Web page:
Spicy Anniversary

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Dear Jess,

So, Jason and I celebrated 8 months last weekend. (It was actually on Tuesday, but I was SUPER sick.) He was house-sitting for my cousin and her family as they went on a week-long vacation. It is important to point out that they heat their house primarily by two fireplaces, and when Jason was gone for 12 hours or more, 4 days in a row, you can imagine it got pretty nippley. Poor guy was sleeping on a couch directly in front of the fireplace so he could load it every few hours throughout the night. After too many nights like this, he managed to get the house semi-heated for my arrival on Friday night. It was in honour/fear/anger of this bitter cold plague that we decided to make a recipe that has been on our ‘to-do’ list for a few weeks: Fiery Dan Dan Noodles from Jamie’s America. Not only is this recipe quick and simple, it is so delicious, and extremely spicy! (I made it again on Monday night for the family, and I pleasantly discovered that you can easily change how spicy you make it, and with less spiciness, it is still yummy.)

 

 

Fiery Dan Dan Noodles – Jamie’s America, Pg 42
Fiery Dan Dan Noodles
From Jamie’s America, Page 42
(Serves 4)
1 beef or chicken bouillon (I just used chicken broth)
1 1/4 lb ground beef
2 tbsp honey
10 oz Chinese wheat noodles (If you can’t find any: Chow Mien noodles work)
4 handfuls of mixed green veg (Napa cabbage, Broccolini, Bok Choy, Spinach) (I used Kale instead of Cabbage, and couldn’t find Broccolini, so I just used Broccoli.)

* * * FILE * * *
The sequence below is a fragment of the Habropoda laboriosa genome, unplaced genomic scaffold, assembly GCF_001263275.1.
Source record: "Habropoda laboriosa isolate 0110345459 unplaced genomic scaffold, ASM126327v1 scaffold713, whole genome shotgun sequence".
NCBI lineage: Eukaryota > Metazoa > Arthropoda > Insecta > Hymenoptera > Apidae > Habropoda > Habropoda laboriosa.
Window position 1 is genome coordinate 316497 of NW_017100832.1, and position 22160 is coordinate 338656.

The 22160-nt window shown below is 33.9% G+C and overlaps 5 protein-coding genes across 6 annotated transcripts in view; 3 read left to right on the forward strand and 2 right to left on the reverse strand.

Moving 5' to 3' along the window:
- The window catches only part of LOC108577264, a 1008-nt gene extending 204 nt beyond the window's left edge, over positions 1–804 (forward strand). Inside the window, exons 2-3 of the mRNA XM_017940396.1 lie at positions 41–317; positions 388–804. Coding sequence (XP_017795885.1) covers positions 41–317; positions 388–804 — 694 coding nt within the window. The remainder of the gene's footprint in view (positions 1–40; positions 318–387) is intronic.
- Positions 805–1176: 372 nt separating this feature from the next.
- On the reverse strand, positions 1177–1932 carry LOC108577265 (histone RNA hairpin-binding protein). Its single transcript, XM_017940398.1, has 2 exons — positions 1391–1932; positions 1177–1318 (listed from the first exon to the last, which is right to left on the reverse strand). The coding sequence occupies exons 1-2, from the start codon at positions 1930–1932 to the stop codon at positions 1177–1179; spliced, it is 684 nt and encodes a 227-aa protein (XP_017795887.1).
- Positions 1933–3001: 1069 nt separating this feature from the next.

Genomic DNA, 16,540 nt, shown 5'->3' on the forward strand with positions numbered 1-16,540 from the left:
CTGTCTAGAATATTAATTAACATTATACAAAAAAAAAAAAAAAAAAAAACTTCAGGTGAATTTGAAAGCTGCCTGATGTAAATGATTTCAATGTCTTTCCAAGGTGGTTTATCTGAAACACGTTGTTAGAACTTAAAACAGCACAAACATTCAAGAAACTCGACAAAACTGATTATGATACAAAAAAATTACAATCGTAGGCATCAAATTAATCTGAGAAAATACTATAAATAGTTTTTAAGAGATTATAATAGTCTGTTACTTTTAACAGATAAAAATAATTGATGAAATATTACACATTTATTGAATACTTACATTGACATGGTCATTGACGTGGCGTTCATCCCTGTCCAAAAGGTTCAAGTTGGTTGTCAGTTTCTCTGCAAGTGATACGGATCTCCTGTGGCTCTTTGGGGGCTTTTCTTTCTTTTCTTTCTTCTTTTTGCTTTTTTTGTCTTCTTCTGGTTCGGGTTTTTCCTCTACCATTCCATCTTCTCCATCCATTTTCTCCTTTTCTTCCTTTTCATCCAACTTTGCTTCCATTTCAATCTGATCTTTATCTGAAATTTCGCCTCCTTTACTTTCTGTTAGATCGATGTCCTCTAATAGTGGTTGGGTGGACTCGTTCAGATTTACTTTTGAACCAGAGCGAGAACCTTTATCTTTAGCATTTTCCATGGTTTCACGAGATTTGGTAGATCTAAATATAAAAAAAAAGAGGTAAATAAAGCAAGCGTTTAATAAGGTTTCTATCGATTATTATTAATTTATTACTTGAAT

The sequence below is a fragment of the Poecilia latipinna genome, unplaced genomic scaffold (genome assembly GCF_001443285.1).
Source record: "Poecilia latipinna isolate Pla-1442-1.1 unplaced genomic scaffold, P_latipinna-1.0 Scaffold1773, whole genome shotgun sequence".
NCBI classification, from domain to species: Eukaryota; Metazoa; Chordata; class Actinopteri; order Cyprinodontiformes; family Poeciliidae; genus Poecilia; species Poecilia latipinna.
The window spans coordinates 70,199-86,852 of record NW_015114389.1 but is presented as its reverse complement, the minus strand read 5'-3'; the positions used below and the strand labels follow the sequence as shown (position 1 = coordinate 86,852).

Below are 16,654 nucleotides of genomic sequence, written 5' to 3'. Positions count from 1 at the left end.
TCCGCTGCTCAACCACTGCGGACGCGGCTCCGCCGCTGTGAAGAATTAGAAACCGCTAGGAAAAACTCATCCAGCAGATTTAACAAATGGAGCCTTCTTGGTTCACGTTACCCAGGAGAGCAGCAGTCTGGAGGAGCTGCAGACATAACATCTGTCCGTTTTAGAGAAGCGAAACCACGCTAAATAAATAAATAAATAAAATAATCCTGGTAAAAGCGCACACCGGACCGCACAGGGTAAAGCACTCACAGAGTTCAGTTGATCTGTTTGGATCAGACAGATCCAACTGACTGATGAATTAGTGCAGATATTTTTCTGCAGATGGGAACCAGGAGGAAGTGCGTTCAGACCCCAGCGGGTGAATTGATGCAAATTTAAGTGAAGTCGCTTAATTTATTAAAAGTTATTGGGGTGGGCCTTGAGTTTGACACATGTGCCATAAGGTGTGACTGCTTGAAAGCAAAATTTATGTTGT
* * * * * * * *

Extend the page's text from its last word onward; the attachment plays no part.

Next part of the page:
4 cloves garlic, peeled and minced
3 tbsp dark soy sauce (I used reduced-sodium soy sauce)
2 tsp freshly ground Szechuan pepper (I couldn’t find this, so I used Cayenne Pepper)
5 tbsp good-quality chile oil (see PS below)
2 scallions, trimmed and thinly sliced
1 lime, quartered, to serve
PS – If you can’t find chile oil in a store you can make it! Get a handful of mixed dried chiles, toasting them in the panggangan to bring the flavor out, whacking them in a food processor with a bottle of peanut oil, and pouring it back into the bottle. This will keep well in your cupboard for a year. (I just used the peanut oil, and added some red pepper flakes to the dish… It made it pretty spicy so if you just use the peanut oil it still turns out yummy.)
1. Crumble your boullion cube into a large saucepan of water and get it on the heat.
2. Add the beef to a dry frying pan and, on a medium to high heat, keep moving it around until it’s golden and crunchy, which will take about 10 – 15 minutes. Pour away any excess fat, then add the honey and toss until all the beef is nicely coated. Cook for about 30 seconds, then take the pan off the heat.
3. Stir your noodles into the boiling broth and move them about a bit so they don’t stick together. Cook following the package instructions. Shred your cabbage into 1/2 inch strips, quarter your bok choy, and snap up the broccolini spears. When the noodles have 1 minute to go, throw in the prepared greens to blanch them. Drain the whole lot in a colander, reserving a mugful of the cooking water. Tip your noodles, veggies, and the mugful of water back into the hot pan.